Rolling Stones' images exhibited at Lowry, Salford

Rolling stones
Image caption The Rolling Stones helped lead the revolution of the 1960s

A photographer who took the Rolling Stones' first ever photo shoot is exhibiting previously unseen images at the Lowry art gallery in Salford.

Philip Townsend's exhibition, Mister Sixties, contains a decade of photographs reflecting the social and cultural revolution that took place across the UK.

It is scheduled to run until November.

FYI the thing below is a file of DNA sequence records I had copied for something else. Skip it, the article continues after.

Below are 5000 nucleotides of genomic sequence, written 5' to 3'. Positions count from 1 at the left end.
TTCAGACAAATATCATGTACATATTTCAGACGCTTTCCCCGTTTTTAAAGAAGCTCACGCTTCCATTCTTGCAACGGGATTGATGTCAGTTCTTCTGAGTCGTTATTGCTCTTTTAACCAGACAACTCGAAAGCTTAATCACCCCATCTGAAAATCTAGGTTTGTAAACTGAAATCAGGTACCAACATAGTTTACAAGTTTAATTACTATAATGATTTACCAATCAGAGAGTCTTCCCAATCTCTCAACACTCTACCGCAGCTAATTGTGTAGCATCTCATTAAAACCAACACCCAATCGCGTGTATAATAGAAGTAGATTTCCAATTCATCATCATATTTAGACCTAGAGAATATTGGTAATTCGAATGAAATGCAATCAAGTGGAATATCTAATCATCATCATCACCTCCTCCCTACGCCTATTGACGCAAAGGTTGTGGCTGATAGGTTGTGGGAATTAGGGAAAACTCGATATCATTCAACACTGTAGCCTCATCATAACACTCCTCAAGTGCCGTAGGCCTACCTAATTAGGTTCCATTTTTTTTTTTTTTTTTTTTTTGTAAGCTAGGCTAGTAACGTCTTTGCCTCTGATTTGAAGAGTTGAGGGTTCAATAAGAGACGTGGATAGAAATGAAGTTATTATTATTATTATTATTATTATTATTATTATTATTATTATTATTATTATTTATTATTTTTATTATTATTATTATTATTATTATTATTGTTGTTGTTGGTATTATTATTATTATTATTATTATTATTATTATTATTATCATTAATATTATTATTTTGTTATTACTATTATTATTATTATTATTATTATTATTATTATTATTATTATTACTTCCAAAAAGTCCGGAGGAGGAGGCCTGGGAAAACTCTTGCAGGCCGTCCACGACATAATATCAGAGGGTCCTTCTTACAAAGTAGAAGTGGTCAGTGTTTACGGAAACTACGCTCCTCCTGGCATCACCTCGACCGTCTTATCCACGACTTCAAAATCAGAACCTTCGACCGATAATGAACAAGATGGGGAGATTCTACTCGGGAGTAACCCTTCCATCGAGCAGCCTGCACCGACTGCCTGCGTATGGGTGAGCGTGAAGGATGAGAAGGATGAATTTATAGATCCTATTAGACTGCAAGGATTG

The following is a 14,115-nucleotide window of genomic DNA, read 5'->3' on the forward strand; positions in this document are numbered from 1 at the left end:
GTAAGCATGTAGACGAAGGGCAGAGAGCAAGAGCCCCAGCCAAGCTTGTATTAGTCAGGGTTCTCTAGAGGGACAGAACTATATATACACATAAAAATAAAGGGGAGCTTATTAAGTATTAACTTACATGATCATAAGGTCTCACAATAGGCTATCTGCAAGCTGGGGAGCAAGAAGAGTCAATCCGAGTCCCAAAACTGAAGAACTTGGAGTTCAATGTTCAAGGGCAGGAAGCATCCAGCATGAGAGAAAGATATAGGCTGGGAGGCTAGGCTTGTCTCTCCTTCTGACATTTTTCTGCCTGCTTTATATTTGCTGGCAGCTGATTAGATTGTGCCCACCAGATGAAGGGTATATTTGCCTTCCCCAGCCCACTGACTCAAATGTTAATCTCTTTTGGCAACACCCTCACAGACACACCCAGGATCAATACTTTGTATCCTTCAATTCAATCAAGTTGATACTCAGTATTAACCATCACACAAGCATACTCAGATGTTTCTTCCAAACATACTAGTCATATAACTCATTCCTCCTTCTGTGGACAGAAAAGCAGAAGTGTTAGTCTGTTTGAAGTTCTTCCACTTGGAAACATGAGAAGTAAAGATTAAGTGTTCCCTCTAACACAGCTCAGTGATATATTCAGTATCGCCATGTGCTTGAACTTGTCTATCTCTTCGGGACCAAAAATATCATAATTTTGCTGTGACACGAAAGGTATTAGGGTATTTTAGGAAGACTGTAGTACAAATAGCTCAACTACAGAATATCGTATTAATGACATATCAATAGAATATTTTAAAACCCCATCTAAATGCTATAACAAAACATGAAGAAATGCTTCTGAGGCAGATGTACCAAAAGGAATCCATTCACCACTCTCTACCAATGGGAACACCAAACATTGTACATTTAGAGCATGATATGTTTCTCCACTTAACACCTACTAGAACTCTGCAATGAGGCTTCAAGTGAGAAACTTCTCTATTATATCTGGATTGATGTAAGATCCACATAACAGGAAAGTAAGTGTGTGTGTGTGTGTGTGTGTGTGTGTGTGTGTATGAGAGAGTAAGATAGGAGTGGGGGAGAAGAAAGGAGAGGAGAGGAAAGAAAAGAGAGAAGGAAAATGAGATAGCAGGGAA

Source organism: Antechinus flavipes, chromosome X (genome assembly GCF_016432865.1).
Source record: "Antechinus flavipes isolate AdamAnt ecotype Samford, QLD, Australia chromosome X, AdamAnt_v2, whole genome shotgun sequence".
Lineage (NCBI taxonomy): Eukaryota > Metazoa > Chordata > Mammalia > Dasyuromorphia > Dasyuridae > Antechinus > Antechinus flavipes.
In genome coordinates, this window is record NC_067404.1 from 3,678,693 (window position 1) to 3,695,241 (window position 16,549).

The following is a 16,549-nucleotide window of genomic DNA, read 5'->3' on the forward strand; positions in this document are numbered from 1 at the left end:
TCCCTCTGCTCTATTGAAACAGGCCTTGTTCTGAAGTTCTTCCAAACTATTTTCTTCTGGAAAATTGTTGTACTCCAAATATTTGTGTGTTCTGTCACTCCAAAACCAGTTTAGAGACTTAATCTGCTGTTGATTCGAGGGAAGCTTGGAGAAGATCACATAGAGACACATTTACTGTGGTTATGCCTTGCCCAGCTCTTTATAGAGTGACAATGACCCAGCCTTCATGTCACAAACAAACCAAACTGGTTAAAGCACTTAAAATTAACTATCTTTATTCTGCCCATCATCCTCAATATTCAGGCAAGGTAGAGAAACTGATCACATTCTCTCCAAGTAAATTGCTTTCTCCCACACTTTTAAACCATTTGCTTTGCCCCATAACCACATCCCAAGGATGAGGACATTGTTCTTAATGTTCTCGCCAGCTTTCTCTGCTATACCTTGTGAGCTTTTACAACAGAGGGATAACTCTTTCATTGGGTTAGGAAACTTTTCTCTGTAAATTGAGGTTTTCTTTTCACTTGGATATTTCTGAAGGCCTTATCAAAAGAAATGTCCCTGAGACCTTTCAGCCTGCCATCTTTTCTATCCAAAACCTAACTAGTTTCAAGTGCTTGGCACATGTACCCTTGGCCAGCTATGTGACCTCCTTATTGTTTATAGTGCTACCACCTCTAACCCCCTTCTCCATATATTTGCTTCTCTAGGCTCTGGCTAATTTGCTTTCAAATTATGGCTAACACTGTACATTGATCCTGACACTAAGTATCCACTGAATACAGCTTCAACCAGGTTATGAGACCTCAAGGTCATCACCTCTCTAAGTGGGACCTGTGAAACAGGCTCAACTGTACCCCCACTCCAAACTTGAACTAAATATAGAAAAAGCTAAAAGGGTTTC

He said: "I shall be showing a few of my old favourites and quite a few so far unseen images."

Naked photo shoot

There are more than 60 images capturing some of the most iconic faces of the 1960s including Twiggy and The Beatles as well as pictures of private fashion shows at Mary Quant's headquarters.

Between 1960 and 1969 Townsend worked as a photographer for many leading magazines and newspapers both in the UK and abroad.

While other photographers took portraits, often closely cropped, Townsend widened his frame to include backgrounds and landscapes to give a feel of the period.

In April the Lowry celebrated its 10th anniversary with more than 5,000 volunteers stripping naked for a photo shoot with Spencer Tunick.

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